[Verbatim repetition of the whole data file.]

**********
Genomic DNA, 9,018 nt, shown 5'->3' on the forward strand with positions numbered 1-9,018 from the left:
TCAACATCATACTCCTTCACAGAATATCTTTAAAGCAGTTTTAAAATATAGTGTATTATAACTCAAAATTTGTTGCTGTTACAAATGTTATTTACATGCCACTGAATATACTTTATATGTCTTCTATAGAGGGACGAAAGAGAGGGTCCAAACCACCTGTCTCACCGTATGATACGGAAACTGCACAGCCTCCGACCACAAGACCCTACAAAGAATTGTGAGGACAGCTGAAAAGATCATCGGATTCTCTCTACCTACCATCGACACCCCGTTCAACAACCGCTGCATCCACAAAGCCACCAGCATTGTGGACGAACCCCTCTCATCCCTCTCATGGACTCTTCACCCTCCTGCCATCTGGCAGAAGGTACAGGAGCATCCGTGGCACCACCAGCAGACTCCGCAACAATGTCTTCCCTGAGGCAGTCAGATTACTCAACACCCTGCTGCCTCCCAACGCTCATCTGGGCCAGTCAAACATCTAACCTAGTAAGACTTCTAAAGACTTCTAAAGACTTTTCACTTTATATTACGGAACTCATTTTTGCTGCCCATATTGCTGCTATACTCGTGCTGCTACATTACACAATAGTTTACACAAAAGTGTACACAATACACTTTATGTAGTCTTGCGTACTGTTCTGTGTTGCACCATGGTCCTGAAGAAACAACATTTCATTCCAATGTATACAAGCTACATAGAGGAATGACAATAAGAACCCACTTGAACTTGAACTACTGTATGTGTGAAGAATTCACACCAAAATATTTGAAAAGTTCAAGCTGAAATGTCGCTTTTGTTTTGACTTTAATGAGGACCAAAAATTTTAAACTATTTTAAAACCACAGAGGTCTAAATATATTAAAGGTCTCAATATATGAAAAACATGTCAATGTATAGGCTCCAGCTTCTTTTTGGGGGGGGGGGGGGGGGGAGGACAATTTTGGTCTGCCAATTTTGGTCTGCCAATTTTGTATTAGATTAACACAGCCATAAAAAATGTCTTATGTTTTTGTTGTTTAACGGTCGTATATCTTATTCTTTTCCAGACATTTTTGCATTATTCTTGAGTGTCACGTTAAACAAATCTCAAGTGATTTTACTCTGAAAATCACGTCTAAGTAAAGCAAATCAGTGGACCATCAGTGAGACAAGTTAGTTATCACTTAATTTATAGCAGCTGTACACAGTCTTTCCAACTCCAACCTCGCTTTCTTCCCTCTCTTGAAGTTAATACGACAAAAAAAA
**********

Genomic DNA, 9,018 nt, shown 5'->3' on the forward strand with positions numbered 1-9,018 from the left:
TCAACATCATACTCCTTCACAGAATATCTTTAAAGCAGTTTTAAAATATAGTGTATTATAACTCAAAATTTGTTGCTGTTACAAATGTTATTTACATGCCACTGAATATACTTTATATGTCTTCTATAGAGGGACGAAAGAGAGGGTCCAAACCACCTGTCTCACCGTATGATACGGAAACTGCACAGCCTCCGACCACAAGACCCTACAAAGAATTGTGAGGACAGCTGAAAAGATCATCGGATTCTCTCTACCTACCATCGACACCCCGTTCAACAACCGCTGCATCCACAAAGCCACCAGCATTGTGGACGAACCCCTCTCATCCCTCTCATGGACTCTTCACCCTCCTGCCATCTGGCAGAAGGTACAGGAGCATCCGTGGCACCACCAGCAGACTCCGCAACAATGTCTTCCCTGAGGCAGTCAGATTACTCAACACCCTGCTGCCTCCCAACGCTCATCTGGGCCAGTCAAACATCTAACCTAGTAAGACTTCTAAAGACTTCTAAAGACTTTTCACTTTATATTACGGAACTCATTTTTGCTGCCCATATTGCTGCTATACTCGTGCTGCTACATTACACAATAGTTTACACAAAAGTGTACACAATACACTTTATGTAGTCTTGCGTACTGTTCTGTGTTGCACCATGGTCCTGAAGAAACAACATTTCATTCCAATGTATACAAGCTACATAGAGGAATGACAATAAGAACCCACTTGAACTTGAACTACTGTATGTGTGAAGAATTCACACCAAAATATTTGAAAAGTTCAAGCTGAAATGTCGCTTTTGTTTTGACTTTAATGAGGACCAAAAATTTTAAACTATTTTAAAACCACAGAGGTCTAAATATATTAAAGGTCTCAATATATGAAAAACATGTCAATGTATAGGCTCCAGCTTCTTTTTGGGGGGGGGGGGGGGGGGAGGACAATTTTGGTCTGCCAATTTTGGTCTGCCAATTTTGTATTAGATTAACACAGCCATAAAAAATGTCTTATGTTTTTGTTGTTTAACGGTCGTATATCTTATTCTTTTCCAGACATTTTTGCATTATTCTTGAGTGTCACGTTAAACAAATCTCAAGTGATTTTACTCTGAAAATCACGTCTAAGTAAAGCAAATCAGTGGACCATCAGTGAGACAAGTTAGTTATCACTTAATTTATAGCAGCTGTACACAGTCTTTCCAACTCCAACCTCGCTTTCTTCCCTCTCTTGAAGTTAATACGACAAAAAAAA